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High Belly and Thigh Fat Linked To Increased Risk of Advanced Prostate Cancer

Obesity is one of the potential risk factors of advanced prostate cancer, resulting in poor prognosis after diagnosis.

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According to a recent study, the higher levels of abdominal and thigh fat are linked to an increased risk of aggressive prostate cancer.

The findings of the study were published online in a peer-reviewed journal called Cancer of the American Cancer Society.

The study findings may help in understanding the connection between obesity and prostate cancer, which can eventually provide new insights for treatment.

Previous studies have found that obesity is linked to an elevated risk of advanced prostate cancer with a poor prognosis after diagnosis. Also, there is strong evidence suggesting that the specific fat distribution in the body could be a crucial factor.

To provide strong evidence, Dr. Barbra Dickerman, of the Harvard T.H. Chan School of Public Health, along with her colleagues, analyzed body fat distribution and assessed the risk of getting diagnosed or dying from prostate cancer. They looked at more than 1,800 Icelandic men for up to 13 years.

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More than 170 men were diagnosed with prostate cancer and 31 died from the disease during the study.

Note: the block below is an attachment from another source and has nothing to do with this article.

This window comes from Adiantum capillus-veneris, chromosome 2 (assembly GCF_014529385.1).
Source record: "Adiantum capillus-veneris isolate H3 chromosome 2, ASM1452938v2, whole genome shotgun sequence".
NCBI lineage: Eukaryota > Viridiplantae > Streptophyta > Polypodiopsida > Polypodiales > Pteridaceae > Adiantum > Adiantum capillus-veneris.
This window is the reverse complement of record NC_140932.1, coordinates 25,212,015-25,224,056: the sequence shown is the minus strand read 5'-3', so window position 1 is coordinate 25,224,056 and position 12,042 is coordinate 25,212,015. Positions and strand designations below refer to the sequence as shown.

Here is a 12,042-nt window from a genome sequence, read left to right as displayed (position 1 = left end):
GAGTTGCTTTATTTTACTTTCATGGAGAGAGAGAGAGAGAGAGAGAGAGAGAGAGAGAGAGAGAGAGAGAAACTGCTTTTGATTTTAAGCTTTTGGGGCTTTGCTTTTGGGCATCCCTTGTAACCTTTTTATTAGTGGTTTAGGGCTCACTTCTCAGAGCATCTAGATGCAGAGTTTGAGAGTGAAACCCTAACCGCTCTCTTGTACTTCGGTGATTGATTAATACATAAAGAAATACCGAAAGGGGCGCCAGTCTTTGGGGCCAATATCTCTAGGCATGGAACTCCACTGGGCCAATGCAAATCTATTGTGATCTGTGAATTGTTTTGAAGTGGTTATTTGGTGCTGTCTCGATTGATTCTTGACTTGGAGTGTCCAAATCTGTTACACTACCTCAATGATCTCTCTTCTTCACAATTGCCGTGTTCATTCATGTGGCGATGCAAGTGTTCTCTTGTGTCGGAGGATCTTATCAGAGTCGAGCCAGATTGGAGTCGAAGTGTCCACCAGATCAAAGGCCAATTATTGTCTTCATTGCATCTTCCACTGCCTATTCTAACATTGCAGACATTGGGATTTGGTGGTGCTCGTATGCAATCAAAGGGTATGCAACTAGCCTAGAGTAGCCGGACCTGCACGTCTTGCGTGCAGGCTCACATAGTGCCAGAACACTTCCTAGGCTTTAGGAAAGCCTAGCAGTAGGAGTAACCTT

The researchers found that the fat accumulation in certain areas of the body – such as abdomen and thigh – was associated with an increased risk of advanced prostate cancer. They also found that men with high body mass index (BMI) and high waist circumference were associated with an increased risk of aggressive prostate cancer.

Dr. Dickerman said, “Interestingly, when we looked separately at men with a high BMI versus low BMI, we found that the association between visceral fat and advanced and fatal prostate cancer was stronger among men with a lower BMI. The precision of these estimates was limited in this subgroup analysis, but this is an intriguing signal for future research.”

Additional studies are required to investigate the exact role of fat accumulation in causing prostate cancer.

Dr. Dickerman added, “Ultimately, identifying the patterns of fat distribution that are associated with the highest risk of clinically significant prostate cancer may help to elucidate the mechanisms linking obesity with aggressive disease and target men for intervention strategies.” The researchers concluded that lifestyle interventions, such as diet and exercise, could help reduce fat, thereby reducing the risk of prostate cancer.

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